Planning Your Photo Book
By David FitzSimmons
Do you have a great idea for a photography book but are unsure how to get it published? The good news is that there are more publishing options today than ever before. Besides working with traditional publishers, doing it yourself is an often practical alternative. In part one of this three-part series, I will cover the preliminary five steps for planning your publication, getting you started down the path of publishing success.
Researching the ins-and-outs of self-publishing allowed me to find and hire industry experts to help produce "Curious Critters," which sold out its first printing in four months. The nonfiction picture book has won five national book awards.
1. Pick a Unique Subject
If everybody is writing about HDR, portrait lighting, or Photoshop techniques, find something else to focus on. Look at your own work. What do you specialize in? Postage stamps? Colorful crystals? Low key portraiture? Survey the field by going to bookstores and libraries. Do a thorough search online. If your book is already available, find a new angle or do something different. If you see nothing on the market like what you are doing, celebrate! Success in publishing often comes from finding your niche.
2. Choose your Audience
Products—yes, your book is a product—are aimed at target audiences. Try to define exactly who will be most interested in your book. Ask yourself: Who is most excited about your subject? Who would come hear you speak on your book? Who would be willing to buy it? The answers to these questions help you describe your audience. If you photograph children, for example, your book might appeal most to females, ages 25 to 45, with families. A common mistake is to believe that your book will appeal to everyone. Trying to attract everyone is most often the fastest route to attracting no one.
My picture book began as a commercial assignment. Sigma produced two print advertisements using my Curious Critters portraits of common North American critters, one featuring an Eastern box turtle.
3. Determine How Many Books You Want (and Are Able) to Sell
Once you have picked your subject and your audience, then figure out how many books you want (and will be able) to sell. Realistically, are there 500; 5,000; 50,000 people who would buy your book over a period of 3 to 5 years? While there may be thousands of people interested in your subject, can your reach them all?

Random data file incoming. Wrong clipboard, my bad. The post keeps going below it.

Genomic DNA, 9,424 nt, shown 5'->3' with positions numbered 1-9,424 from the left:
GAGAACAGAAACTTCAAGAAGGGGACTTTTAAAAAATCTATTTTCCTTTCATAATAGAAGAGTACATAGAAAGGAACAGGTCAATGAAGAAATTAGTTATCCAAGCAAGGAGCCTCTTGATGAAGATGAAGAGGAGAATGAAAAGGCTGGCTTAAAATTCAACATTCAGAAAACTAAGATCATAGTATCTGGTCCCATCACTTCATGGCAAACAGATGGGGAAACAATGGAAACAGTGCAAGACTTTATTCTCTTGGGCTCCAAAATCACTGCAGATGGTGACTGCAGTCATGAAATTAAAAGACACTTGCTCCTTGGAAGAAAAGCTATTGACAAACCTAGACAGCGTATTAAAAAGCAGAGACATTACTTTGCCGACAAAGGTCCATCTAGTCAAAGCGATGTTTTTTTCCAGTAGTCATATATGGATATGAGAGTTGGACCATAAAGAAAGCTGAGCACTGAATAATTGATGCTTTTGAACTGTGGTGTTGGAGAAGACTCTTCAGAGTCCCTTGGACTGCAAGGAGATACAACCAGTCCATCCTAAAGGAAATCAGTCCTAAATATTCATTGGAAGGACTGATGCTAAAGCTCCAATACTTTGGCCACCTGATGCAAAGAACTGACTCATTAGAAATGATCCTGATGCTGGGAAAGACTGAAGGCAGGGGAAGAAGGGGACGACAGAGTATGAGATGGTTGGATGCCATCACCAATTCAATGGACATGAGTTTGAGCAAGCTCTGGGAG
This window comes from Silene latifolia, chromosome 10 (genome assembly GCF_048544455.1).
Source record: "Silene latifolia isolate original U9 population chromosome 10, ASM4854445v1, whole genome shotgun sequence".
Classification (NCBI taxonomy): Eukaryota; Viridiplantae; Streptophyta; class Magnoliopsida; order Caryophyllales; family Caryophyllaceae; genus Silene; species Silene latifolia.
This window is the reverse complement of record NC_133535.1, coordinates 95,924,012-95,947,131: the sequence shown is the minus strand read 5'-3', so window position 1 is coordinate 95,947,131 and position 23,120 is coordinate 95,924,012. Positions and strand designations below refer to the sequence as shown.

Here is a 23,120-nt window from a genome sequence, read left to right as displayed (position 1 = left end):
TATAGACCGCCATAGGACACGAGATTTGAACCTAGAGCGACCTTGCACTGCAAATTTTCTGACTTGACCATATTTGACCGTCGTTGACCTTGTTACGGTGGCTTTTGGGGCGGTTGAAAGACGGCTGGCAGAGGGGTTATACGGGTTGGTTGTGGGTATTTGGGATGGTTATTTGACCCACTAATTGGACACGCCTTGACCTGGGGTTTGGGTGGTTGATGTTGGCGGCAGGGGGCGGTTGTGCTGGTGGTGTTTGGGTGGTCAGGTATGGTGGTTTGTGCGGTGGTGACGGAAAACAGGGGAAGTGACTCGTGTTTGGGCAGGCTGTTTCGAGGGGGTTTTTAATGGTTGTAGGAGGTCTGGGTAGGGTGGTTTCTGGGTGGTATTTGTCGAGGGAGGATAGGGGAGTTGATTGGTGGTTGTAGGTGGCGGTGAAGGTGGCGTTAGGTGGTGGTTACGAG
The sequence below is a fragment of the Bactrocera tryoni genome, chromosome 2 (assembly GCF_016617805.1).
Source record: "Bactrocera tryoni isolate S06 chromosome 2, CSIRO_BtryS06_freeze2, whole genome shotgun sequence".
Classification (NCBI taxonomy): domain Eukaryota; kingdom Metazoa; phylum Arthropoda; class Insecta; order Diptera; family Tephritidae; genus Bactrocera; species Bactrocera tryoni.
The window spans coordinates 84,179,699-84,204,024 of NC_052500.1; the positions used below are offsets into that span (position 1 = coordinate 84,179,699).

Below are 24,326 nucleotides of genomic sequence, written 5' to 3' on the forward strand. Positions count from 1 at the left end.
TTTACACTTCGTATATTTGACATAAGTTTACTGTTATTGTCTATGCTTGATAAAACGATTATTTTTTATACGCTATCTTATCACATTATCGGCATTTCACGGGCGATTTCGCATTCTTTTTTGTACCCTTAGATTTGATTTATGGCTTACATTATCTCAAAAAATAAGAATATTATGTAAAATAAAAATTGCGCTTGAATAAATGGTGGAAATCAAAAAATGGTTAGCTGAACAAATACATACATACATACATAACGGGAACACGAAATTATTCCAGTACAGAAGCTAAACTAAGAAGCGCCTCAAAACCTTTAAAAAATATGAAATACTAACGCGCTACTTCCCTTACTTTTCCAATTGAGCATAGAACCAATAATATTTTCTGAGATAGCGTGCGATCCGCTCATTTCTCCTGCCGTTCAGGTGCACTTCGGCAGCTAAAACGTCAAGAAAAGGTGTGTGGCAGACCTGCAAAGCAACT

4. Choose the Best Publishing Option
If you wish to sell 5,000 to 50,000 books, you have a couple options. Most people submit their work to a traditional publisher. Before you prepare a book proposal, go to libraries and bookstores and search online to see who is producing books in your field. Get current copies of Writer’s Market and Photographer’s Market (both by Writer’s Digest Books) to find out each publisher’s requirements for submitting your book proposal. The directories will help you know for which publishers you will need an agent.
The other route—the one that I used in publishing my children’s picture book Curious Critters—is to start your own publishing company. When I founded Wild Iris Publishing, I immediately hired a book shepherd (or consultant) and then a designer, editors, and a publicist, all available for short-term work. Because starting your own publishing company involves a lot of time and effort, a steep learning curve, and a sizeable investment up front, many people prefer working with a traditional publisher, but nearly complete control of the design, production, marketing, and sales may be important to you. I find that knowing many aspects of publishing, from imagining a book to marketing it, helps me craft a product that will sell.
For smaller numbers of books, say, in the hundreds, look into other self-publishing routes. Print-on-Demand (POD) services such as Lulu, Blurb, MILK or Amazon's CreateSpace allow you to design your own books, upload them, and print small numbers at a time. Some companies will sell, print, and ship single copies to buyers. While POD books tend to be simpler to produce, because profit margins are very low, hiring designers, editors, and publicists becomes hard to justify. Generally traditional distributors do not deal in POD books.
My research included reviewing the National Research Council’s science education standards. "Curious Critters" meets all K-8 national life science standards. The red flat bark beetle teaches young readers about habitats, diet, and—with a half dozen mites crawling on its back—parasitism. The black swallowtail focuses on predator/prey relationships and mimicry.
5. Do Your Publishing Research
Before you begin any of the above, start reading on the subject of publishing. Whether you go the traditional route or self-publish, I recommend reading Dan Poynter’s Self-Publishing Manual and Peter Bowerman’s The Well-Fed Self-Publisher. Both books not only offer great insights into traditional and self-publishing but also offer copious lists of individuals and companies that can help you succeed. Also consider subscribing to Publishers Weekly, the industry standard trade publication. Reading PW regularly will help you understand the trade, keep track of current trends, and inspire you to imagine your next project.
Finally, join trade organizations. In producing Curious Critters, I found great help from the Society of Children’s Book Writers and Illustrators and the Independent Book Publishers Association. Research organizations in your field and join them. Attend their meetings, read their publications, and always ask lots of questions!
Followed by … Part III: Selling Your Photo Book
Writer and photographer David FitzSimmons (fitzsimmonsphotography.com) is one of five Sigma Pro photographers and a professor at Ashland University. Check out his award-winning children's picture book, “Curious Critters,” at curious-critters.com.